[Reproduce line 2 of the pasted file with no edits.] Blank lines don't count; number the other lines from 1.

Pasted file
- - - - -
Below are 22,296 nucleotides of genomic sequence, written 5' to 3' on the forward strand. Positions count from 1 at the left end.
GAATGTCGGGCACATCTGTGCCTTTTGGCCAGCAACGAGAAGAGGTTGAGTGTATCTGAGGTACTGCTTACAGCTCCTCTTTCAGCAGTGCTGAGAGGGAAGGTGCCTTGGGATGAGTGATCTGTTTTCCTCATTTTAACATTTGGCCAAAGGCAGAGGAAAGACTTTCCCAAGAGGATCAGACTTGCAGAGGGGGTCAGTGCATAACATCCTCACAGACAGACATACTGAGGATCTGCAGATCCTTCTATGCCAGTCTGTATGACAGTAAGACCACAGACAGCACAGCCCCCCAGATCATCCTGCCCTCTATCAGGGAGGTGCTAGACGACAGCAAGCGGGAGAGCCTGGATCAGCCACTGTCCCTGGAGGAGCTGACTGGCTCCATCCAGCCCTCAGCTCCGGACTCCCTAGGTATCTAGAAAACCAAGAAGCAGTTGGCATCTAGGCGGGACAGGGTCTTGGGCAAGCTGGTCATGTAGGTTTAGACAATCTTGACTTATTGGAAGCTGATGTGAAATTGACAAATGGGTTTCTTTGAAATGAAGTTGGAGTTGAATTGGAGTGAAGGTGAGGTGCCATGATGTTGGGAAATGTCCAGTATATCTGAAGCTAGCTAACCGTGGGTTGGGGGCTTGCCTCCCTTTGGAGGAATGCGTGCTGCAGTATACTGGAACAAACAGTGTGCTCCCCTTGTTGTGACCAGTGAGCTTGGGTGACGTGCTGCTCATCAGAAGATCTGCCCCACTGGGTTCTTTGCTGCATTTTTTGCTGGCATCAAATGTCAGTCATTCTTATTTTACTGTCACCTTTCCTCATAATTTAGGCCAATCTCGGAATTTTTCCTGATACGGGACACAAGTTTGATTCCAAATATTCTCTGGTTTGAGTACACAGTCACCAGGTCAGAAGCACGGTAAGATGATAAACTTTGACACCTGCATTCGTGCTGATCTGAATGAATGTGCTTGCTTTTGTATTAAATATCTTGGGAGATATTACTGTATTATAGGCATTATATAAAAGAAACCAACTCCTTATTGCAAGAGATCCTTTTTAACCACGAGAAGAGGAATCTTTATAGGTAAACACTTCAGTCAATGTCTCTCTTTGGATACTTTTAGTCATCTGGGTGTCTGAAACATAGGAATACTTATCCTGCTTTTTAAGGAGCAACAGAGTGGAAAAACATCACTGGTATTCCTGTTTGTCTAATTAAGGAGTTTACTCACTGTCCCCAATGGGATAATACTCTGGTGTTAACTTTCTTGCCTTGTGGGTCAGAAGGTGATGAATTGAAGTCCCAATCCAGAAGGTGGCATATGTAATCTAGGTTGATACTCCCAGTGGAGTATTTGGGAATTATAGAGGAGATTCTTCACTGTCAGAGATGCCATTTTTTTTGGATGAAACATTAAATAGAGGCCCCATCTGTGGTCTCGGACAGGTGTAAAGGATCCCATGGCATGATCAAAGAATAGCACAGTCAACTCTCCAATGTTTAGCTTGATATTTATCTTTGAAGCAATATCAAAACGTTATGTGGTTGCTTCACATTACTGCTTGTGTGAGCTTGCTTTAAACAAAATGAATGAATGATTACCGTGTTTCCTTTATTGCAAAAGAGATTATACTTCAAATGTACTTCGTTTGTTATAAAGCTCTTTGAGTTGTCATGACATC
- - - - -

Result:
GAATGTCGGGCACATCTGTGCCTTTTGGCCAGCAACGAGAAGAGGTTGAGTGTATCTGAGGTACTGCTTACAGCTCCTCTTTCAGCAGTGCTGAGAGGGAAGGTGCCTTGGGATGAGTGATCTGTTTTCCTCATTTTAACATTTGGCCAAAGGCAGAGGAAAGACTTTCCCAAGAGGATCAGACTTGCAGAGGGGGTCAGTGCATAACATCCTCACAGACAGACATACTGAGGATCTGCAGATCCTTCTATGCCAGTCTGTATGACAGTAAGACCACAGACAGCACAGCCCCCCAGATCATCCTGCCCTCTATCAGGGAGGTGCTAGACGACAGCAAGCGGGAGAGCCTGGATCAGCCACTGTCCCTGGAGGAGCTGACTGGCTCCATCCAGCCCTCAGCTCCGGACTCCCTAGGTATCTAGAAAACCAAGAAGCAGTTGGCATCTAGGCGGGACAGGGTCTTGGGCAAGCTGGTCATGTAGGTTTAGACAATCTTGACTTATTGGAAGCTGATGTGAAATTGACAAATGGGTTTCTTTGAAATGAAGTTGGAGTTGAATTGGAGTGAAGGTGAGGTGCCATGATGTTGGGAAATGTCCAGTATATCTGAAGCTAGCTAACCGTGGGTTGGGGGCTTGCCTCCCTTTGGAGGAATGCGTGCTGCAGTATACTGGAACAAACAGTGTGCTCCCCTTGTTGTGACCAGTGAGCTTGGGTGACGTGCTGCTCATCAGAAGATCTGCCCCACTGGGTTCTTTGCTGCATTTTTTGCTGGCATCAAATGTCAGTCATTCTTATTTTACTGTCACCTTTCCTCATAATTTAGGCCAATCTCGGAATTTTTCCTGATACGGGACACAAGTTTGATTCCAAATATTCTCTGGTTTGAGTACACAGTCACCAGGTCAGAAGCACGGTAAGATGATAAACTTTGACACCTGCATTCGTGCTGATCTGAATGAATGTGCTTGCTTTTGTATTAAATATCTTGGGAGATATTACTGTATTATAGGCATTATATAAAAGAAACCAACTCCTTATTGCAAGAGATCCTTTTTAACCACGAGAAGAGGAATCTTTATAGGTAAACACTTCAGTCAATGTCTCTCTTTGGATACTTTTAGTCATCTGGGTGTCTGAAACATAGGAATACTTATCCTGCTTTTTAAGGAGCAACAGAGTGGAAAAACATCACTGGTATTCCTGTTTGTCTAATTAAGGAGTTTACTCACTGTCCCCAATGGGATAATACTCTGGTGTTAACTTTCTTGCCTTGTGGGTCAGAAGGTGATGAATTGAAGTCCCAATCCAGAAGGTGGCATATGTAATCTAGGTTGATACTCCCAGTGGAGTATTTGGGAATTATAGAGGAGATTCTTCACTGTCAGAGATGCCATTTTTTTTGGATGAAACATTAAATAGAGGCCCCATCTGTGGTCTCGGACAGGTGTAAAGGATCCCATGGCATGATCAAAGAATAGCACAGTCAACTCTCCAATGTTTAGCTTGATATTTATCTTTGAAGCAATATCAAAACGTTATGTGGTTGCTTCACATTACTGCTTGTGTGAGCTTGCTTTAAACAAAATGAATGAATGATTACCGTGTTTCCTTTATTGCAAAAGAGATTATACTTCAAATGTACTTCGTTTGTTATAAAGCTCTTTGAGTTGTCATGACATC